Friday December 14, 2018
Home Uncategorized Fila, Hula or...

Fila, Hula or Yaudi: Bama Caps from Nigeria’s Borno State are likely to be seen across West Africa

Depending on the number of layers in the design, this hand-made cap can take anywhere from two to five weeks to sew

0
//
Bama Caps. Image Source: Wikipedia.org
Republish
Reprint

NIGERIA, September 1, 2016: The Bama Cap from Nigeria’s Borno State is a distinctive hat made by the Bama people in the north-eastern part of the country. Locally, the Bama cap is known as- filahula or yaudi.

Prized across West Africa for their intricate embroidery, the hats are now being woven into Nigerian pop culture, worn by young and old, from politicians to music celebrities.

Nigerian rapper Naeto C made a stunning fashion statement when he wore a Bama cap with urban streetwear in the music video for his 2011 hit single 10 over 10.

President Muhammadu Buhari is rarely seen without his Bama cap. Women are also rocking the style, led by creative female music celebrities.The Bama people have been making their caps for hundreds of years, but not too many people know the full story.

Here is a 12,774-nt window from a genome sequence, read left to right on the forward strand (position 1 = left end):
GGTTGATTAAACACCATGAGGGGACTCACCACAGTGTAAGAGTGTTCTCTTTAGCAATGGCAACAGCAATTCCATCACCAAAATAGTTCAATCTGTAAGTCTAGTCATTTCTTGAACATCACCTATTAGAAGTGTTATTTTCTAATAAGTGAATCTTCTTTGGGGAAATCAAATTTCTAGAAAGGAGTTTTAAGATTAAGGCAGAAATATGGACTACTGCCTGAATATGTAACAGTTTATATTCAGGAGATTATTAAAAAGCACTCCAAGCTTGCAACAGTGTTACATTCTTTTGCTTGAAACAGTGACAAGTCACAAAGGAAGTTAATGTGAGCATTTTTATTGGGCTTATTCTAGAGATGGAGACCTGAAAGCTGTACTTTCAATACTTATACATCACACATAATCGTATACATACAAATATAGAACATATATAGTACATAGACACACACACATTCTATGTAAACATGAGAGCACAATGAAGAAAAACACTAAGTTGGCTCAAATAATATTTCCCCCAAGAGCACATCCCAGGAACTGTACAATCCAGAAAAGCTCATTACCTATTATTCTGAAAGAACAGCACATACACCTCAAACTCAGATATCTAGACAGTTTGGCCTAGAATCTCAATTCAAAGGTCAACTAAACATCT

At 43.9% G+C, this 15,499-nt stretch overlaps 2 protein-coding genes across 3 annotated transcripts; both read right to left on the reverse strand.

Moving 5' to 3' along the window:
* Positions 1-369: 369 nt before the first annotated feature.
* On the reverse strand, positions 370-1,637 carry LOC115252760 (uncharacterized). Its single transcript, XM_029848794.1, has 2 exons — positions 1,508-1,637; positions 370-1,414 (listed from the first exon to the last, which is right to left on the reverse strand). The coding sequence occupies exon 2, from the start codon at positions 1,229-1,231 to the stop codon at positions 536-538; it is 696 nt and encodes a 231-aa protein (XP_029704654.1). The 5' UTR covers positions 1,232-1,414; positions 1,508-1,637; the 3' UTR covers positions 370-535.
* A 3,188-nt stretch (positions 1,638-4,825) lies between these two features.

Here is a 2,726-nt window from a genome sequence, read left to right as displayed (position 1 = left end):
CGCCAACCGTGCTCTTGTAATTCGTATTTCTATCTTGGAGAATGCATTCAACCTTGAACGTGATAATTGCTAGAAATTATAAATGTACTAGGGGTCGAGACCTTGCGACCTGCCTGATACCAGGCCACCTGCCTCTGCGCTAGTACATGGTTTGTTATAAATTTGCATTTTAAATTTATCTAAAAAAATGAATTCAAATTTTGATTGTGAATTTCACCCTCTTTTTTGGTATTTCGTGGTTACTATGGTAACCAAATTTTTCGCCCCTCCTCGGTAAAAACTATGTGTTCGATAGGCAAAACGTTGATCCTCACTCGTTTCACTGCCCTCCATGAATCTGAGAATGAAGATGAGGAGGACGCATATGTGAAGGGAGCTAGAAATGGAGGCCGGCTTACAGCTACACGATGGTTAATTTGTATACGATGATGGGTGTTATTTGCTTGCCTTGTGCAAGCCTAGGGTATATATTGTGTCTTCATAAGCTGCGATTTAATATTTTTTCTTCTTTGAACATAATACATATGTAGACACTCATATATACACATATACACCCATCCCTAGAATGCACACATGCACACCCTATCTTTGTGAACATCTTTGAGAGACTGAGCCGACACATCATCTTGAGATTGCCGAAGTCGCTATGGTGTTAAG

Nigeria's Borno state highlighted in red. Source: Wikimedia Commons
Nigeria’s Borno state highlighted in red. Image Source: Wikimedia Commons

The Bama people have been making their caps for hundreds of years, but not too many people know the full story.

Survivors of terror 

“The Bama cap began in Yaudi, that’s the town in the Bama area of Borno state. It was worn by the leaders of the community,” explains Ahmed Isa Ghondi.

Ghondi is a promoter of the Bama cap and has written up to 40 unpublished books on the tradition. But there is also a dark side to the story.

Follow Newsgram on Facebook

Bama was nearly wiped out by Boko Haram, the violent Islamic extremist group that has left a trail of bloodshed through northeastern Nigeria for years. Those who survived the carnage flocked to Maiduguri. The state capital, Borno’s largest city and commercial hub, also has been wracked by Boko Haram’s attacks, but it is still safer than Bama.

“They’ll take your wife,” Bama native Dunoma Gambo says of Boko Haram. “They’ll take your child and they’ll also force you into joining them.”